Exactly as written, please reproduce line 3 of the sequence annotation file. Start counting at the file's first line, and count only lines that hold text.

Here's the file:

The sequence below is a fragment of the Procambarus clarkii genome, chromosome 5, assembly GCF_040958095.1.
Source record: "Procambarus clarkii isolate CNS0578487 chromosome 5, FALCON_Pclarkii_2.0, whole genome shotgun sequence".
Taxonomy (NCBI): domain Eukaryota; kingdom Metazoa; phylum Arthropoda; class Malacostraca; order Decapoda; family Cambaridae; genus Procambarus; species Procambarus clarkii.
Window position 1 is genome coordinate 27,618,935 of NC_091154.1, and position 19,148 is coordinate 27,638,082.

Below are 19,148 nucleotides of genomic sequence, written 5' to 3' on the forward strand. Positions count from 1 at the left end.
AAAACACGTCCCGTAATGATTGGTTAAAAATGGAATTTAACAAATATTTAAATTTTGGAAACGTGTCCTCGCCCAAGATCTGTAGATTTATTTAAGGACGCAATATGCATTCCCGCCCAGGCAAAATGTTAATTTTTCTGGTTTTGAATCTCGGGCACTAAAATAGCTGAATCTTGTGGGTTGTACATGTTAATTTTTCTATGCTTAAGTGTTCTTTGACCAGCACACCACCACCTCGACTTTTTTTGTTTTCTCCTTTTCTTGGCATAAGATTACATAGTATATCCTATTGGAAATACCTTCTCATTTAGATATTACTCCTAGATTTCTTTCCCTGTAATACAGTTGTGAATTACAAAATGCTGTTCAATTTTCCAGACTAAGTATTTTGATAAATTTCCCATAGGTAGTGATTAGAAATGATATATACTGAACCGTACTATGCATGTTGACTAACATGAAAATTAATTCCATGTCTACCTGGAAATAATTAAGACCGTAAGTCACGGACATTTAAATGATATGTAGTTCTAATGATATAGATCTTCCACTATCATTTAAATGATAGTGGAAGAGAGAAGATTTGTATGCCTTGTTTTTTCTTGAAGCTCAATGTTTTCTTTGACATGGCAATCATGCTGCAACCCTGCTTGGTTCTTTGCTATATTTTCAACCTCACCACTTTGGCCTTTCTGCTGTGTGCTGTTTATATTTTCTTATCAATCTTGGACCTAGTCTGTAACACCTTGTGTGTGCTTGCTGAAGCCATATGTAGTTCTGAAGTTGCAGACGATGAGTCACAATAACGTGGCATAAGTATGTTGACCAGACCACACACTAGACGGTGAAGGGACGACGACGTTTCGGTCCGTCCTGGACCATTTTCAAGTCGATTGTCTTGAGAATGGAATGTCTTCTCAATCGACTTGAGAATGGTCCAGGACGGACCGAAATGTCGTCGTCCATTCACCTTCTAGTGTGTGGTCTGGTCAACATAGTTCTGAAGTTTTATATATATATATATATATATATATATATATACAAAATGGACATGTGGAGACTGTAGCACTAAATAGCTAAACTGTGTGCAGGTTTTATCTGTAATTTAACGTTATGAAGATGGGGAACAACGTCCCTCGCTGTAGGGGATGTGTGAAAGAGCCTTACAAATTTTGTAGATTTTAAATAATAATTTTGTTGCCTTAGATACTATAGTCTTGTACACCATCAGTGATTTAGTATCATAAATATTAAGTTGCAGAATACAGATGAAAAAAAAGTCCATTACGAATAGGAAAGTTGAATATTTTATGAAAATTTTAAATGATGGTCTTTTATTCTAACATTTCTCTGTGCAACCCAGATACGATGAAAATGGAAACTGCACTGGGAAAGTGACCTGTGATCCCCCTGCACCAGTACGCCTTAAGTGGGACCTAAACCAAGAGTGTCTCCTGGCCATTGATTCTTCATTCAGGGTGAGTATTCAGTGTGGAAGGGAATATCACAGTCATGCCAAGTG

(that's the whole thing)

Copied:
Taxonomy (NCBI): domain Eukaryota; kingdom Metazoa; phylum Arthropoda; class Malacostraca; order Decapoda; family Cambaridae; genus Procambarus; species Procambarus clarkii.